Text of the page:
Hiring the wrong employee can be costly.
According to the Washington Restaurant Association, every time a restaurant turns an employee over it costs $5,125—and for a manger the costs are even more scary: $35,964.
And according to the Harvard Business Review, 80 percent of employee turnover is caused by bad hiring decisions.
So it’s important to do it right the first time.
Patrick Yearout, director of training for Ivar’s Restaurants, Seattle, spoke at the National Restaurant Association Show in Chicago last month about how his company performs interviews so they only have to do them once.
It’s important to be prepared for all job interviews. So before the candidate arrives, make sure you have a job description written down, so you’re not swayed by other things on the resume or things the person will say.
- Their previous responsibilities
- Their background
- Is their experience credible?
- Is their background relevant to the position?
- How clear are their answers and explanations to questions?
- Is the information current and are there any unexplained gaps in their work history?
- Did the applicant hurry the process and do it right, in the way you asked?
Pay attention to the presentation of the application of resume. “If you’re making an effort to hire these people, they could make an effort,” Yearout says.
- Did the applicant keep the application clean and neat?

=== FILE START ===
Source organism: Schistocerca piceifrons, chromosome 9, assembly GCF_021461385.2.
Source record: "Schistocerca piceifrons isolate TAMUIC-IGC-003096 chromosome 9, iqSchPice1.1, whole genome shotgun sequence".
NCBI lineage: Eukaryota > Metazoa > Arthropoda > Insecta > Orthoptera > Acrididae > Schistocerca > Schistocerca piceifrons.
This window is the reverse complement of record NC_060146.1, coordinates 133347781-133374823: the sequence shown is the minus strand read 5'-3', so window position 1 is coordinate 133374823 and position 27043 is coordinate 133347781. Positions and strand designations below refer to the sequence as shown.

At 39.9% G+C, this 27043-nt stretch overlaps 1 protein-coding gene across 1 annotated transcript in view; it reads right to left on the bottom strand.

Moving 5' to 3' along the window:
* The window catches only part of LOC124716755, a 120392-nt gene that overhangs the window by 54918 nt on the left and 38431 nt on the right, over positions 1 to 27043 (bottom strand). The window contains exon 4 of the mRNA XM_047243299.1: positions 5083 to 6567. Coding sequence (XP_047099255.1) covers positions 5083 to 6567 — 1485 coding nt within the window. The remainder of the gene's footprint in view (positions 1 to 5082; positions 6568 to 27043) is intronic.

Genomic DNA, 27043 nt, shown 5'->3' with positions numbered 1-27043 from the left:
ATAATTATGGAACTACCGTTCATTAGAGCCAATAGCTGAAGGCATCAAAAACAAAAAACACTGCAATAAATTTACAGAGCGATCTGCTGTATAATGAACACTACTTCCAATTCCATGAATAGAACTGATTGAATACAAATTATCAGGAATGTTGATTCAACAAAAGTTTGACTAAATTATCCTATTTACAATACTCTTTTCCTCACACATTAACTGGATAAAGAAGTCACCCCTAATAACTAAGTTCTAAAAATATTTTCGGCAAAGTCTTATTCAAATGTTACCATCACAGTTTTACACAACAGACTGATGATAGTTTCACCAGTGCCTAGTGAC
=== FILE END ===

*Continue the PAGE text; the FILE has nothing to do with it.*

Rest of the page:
- Is their handwriting neat and easy to read?
- Did they use professional fonts in a resume—is it easy to read?
Once you’ve moved beyond this stage and lined up some applicants for interviews, prepare well. Read candidates’ resumes before they come in, otherwise you’ll panic and ask just about anything. Also develop an agenda of questions so you can get the most out of it. “You can of course go off topic, that is natural progression, but come back to your agenda when you’re done,” Yearout says.
Questions To Ask:
1. The basics, the non-negotiables, which the person must be able to meet.
These include ‘Do these hours work for you?’ and ‘Can you lift weights of XXX?’
2. Beyond the basics. These questions should be open-ended, which are designed to get the applicant talking.
“Ninety percent of the talking in an interview should be by the applicant,” Yearout says, “so ask open ended questions; they’re your secret weapon to get them talking.” A negative attitude will show up here.
Examples of open-ended questions:
- Tell me about your previous position.
- Tell me about the atmosphere at your last position.
- Tell me about your previous job.
3. Behavioral questions. Employees’ past behavior is the best predictor of their future behavior, Yearout explains. And be sure not to ask hypothetical questions, “because they can give the perfect answer.”
Examples of behavioral questions:
- How did you improve employee moral at your last job?
- What are some programs you instituted to improve guest counts?
4. Self-appraisal questions, which help you learn what a candidate learned.
Examples of self-appraisal questions:
- How did that incident change you as a team leader?
- What did you learn about yourself when confronting this problem?
Other good questions that Yearout suggests:
- If you could change one thing about the restaurant industry what would it be and why? This allows you to find what people are most passionate about, he points out.
- Why did you decide to apply here? This helps you identify people’s values.
- What is important to you in a company?
- Define great hospitality.
But be careful, there are many illegal questions that you need to avoid, because they are irrelevant to the position you’re hiring for, Yearout explains. These pertain to:
- Age, though you can ask if you want to make sure a candidate meets your minimum age
- Marital status and children